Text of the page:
One Young World is deeply saddened to learn of the passing on of One Young World Counsellor and ANC veteran Ahmed Kathrada (87) this morning, at the Donald Gordon Hospital in Johannesburg.
Kathrada had an illustrious political career having served between 1994 and 1999 as the parliamentary counsellor to late President Nelson Mandela.
He was born on 21 August 1929 in rural Schweizer-Reneke and was introduced to politics as a young boy when he joined a non-racial youth club run by the Young Communist League.
At the tender age of 17, Kathrada participated in the 1946 Passive Resistance Campaign led by the South African Indian Congress. He was part of 2000 resisters who were arrested and imprisoned for defying a law that discriminated against Indian South Africans.
In 1952, Kathrada was in a group of 20, including Nelson Mandela, who were sentenced to nine months in prison with hard labour - suspended for two years - for organising the Defiance Campaign against six unjust, apartheid laws.
In 1954, Kathrada was placed under restrictions by apartheid security police and was arrested several times for breaking his banning orders. In 1956, he was among the 156 Congress activists and leaders charged for High Treason. The trial continued for four years after which all the accused were acquitted. Kathrada and Mandela were among the last 30 to be acquitted.
While they were on trial in 1960, the ANC and PAC were banned. In 1962, Kathrada was placed under “house arrest”. The following year Kathrada broke his banning orders and went underground to continue his political and military work in the ANC’s armed wing, Umkhonto we Sizwe (MK).
In July 1963, the police swooped on Liliesleaf Farm in Rivonia, a Johannesburg suburb where Kathrada and other banned persons had been meeting secretly. This led to the famous Rivonia Trial in which eight accused were sentenced to life imprisonment with hard labour on Robben Island. His fellow prisoners included ANC leaders Nelson Mandela, Walter Sisulu, Govan Mbeki, Raymond Mhlaba, Denis Goldberg, Elias Motsoaledi and Andrew Mlangeni.
Kathrada spent 26 years and 3 months in prison, 18 of which were on Robben Island. In 1982, Mandela, Sisulu, Kathrada, Mhlaba and Mlangeni were transferred to Pollsmoor Prison in Cape Town.
While in prison he obtained four university degrees, namely, BA (in History and Criminology), B Bibliography (in African Politics and Library Science), BA Honours (History) and BA Honours (African Politics).
Soon after his release on 15 October 1989, membership of the ANC was legalised. At its first legal conference in South Africa, Kathrada was elected onto its National Executive Committee. Until 1994, he headed the ANC’s Public Relations Department. At its Conference in 1997, Kathrada declined nomination to the National Executive Committee.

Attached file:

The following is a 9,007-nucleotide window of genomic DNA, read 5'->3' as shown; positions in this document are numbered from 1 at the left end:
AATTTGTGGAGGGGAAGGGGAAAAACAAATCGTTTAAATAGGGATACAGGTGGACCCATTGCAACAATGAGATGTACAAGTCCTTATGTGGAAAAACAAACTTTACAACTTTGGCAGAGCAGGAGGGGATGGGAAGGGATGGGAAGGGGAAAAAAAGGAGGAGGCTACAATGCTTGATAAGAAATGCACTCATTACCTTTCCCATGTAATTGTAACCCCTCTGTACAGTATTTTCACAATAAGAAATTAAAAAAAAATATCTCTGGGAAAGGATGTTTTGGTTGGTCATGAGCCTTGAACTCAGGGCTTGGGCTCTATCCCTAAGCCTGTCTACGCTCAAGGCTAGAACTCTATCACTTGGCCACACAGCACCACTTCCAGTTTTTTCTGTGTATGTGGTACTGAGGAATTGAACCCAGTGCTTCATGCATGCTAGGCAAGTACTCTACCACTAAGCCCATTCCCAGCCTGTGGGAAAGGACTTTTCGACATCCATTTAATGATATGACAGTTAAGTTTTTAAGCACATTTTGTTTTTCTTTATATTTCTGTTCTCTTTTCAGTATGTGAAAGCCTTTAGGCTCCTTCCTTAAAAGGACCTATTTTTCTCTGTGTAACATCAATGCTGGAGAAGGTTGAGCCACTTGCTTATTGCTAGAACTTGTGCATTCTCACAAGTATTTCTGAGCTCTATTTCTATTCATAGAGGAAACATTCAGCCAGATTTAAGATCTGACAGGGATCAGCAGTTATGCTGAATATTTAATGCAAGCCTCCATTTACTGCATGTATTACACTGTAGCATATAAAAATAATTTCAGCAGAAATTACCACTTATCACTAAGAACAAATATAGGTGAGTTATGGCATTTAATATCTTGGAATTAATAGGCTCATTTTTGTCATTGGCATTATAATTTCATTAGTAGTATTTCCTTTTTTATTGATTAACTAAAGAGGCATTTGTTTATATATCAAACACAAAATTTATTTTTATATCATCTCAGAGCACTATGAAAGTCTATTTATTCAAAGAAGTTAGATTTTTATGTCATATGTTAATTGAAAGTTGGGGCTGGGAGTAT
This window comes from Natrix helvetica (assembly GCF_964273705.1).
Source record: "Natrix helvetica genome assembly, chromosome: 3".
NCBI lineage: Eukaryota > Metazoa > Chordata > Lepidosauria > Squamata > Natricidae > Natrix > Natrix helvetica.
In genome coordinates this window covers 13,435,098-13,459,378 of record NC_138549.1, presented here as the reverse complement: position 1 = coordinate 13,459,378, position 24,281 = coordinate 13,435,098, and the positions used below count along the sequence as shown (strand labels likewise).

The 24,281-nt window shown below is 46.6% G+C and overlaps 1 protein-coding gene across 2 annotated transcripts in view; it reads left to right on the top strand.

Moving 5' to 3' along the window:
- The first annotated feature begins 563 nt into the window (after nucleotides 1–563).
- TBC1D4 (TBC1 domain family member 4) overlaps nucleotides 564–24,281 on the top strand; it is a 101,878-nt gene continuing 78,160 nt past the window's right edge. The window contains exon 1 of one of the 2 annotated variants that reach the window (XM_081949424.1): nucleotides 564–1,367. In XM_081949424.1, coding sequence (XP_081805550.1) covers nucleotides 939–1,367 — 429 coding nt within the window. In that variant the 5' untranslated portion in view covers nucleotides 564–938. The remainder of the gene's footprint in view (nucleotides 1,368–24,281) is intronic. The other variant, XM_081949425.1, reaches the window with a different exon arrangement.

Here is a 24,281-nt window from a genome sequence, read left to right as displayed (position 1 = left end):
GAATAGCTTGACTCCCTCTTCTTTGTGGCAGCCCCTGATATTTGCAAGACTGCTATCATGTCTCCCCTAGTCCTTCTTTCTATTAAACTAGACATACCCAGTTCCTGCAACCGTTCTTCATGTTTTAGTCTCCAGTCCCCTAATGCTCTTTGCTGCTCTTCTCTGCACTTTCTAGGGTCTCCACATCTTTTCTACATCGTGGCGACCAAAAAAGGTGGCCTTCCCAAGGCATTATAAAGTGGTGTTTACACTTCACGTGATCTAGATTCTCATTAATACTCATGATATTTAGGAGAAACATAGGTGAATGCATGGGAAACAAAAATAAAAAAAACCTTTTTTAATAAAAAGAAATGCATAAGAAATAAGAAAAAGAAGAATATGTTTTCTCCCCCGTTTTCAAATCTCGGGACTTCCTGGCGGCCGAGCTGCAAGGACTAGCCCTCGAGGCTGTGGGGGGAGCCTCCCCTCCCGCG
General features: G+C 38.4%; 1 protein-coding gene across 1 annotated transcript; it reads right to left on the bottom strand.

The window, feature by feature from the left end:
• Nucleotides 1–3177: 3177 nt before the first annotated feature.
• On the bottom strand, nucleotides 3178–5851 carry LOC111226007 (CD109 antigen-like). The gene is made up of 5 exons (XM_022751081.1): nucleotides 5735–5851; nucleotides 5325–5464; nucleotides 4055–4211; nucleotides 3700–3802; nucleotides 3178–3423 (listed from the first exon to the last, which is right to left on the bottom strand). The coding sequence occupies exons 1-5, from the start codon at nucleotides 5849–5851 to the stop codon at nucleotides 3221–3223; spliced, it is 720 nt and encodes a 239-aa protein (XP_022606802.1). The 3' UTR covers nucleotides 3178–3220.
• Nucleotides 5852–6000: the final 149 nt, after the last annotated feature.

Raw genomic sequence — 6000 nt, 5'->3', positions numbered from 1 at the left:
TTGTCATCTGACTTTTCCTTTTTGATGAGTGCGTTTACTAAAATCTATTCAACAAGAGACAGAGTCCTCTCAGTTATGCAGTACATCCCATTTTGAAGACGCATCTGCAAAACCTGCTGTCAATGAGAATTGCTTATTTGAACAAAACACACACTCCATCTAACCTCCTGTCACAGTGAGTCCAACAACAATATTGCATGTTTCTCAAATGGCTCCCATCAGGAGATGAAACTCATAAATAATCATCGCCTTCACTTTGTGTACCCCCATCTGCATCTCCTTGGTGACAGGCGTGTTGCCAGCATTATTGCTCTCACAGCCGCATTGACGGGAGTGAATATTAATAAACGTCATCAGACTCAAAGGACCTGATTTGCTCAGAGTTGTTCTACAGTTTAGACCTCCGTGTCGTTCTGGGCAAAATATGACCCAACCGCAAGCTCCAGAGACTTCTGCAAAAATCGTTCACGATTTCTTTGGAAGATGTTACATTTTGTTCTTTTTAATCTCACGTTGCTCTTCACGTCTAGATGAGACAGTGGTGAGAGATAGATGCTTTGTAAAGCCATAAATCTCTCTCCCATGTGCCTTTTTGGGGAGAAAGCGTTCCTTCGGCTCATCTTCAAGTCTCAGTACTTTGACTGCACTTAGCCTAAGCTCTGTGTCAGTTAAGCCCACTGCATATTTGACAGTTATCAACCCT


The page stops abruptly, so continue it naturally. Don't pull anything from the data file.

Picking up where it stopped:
In 1994, Kathrada was elected to Parliament and served as President Mandela's Parliamentary Counsellor. He was chairperson of the Robben Island Museum Council from 1997 until his term expired in 2006.
In 2008, the Ahmed Kathrada Foundation was launched with the aim of deepening non-racialism. Kathrada was an active participant in the Foundation’s work, which includes promoting Constitutional ideals and human rights, youth leadership and development, challenging racism and preserving and promoting liberation history.
In 2013, One Young World was honoured to host Ahmed Kathrada as a Counsellor in Johannesburg. He hosted delegates in an historic breakout session at Liliesleaf Farm and joined Francois Pienaar in sharing his memories of Nelson Mandela, six short week’s before Madiba’s death.
One Young World Co-Founder Kate Robertson
“We are so sad to hear of the tragic loss of beloved Uncle Kathy. We are humbled that he supported One Young World and privileged to have known him. His legacy of reconciliation, dignity and forgiveness is important for South Africa and for the world.”
Fellow One Young World Counsellor, retired Archbishop Desmond Tutu
"Kathrada was a man of remarkable gentleness, modesty and steadfastness... a moral leader of the anti-apartheid movement. These were people of the highest integrity and moral fibre who, through their humility and humanity, inspired our collective self-worth – and the world’s confidence in us,”
Former Public Protector of South Africa and One Young World Counsellor Advocate Thuli Madonsela
“Struggle stalwart Ahmed Kathrada has died. This was a quintessential selfless leader. The life of struggle icon Ahmed Kathrada is a lesson om significance through selfless service to humanity. Our thoughts and prayers are with Barbara Hogan, life partner of Ahmed Kathrada, the rest of his family, friends and comrades as we bid him farewell.
Chair of One Young World’s National Committee, South Africa, Catherine Peter
“I have had the great honour of spending time with Uncle Kathy and will forever cherish his guidance and generous, humble spirit. His legacy will live on, not least through the work of the Ahmed Kathrada Foundation whose efforts in deepening non-racialism are desperately needed. We are so grateful that he generously shared his time during the One Young World Summit in Johannesburg in 2013, taking delegates on a personal tour of Liliesleaf Farm, and in the years since he has been a mentor and an inspiration.”
Kathrada’s activism spanned a total of 75 years.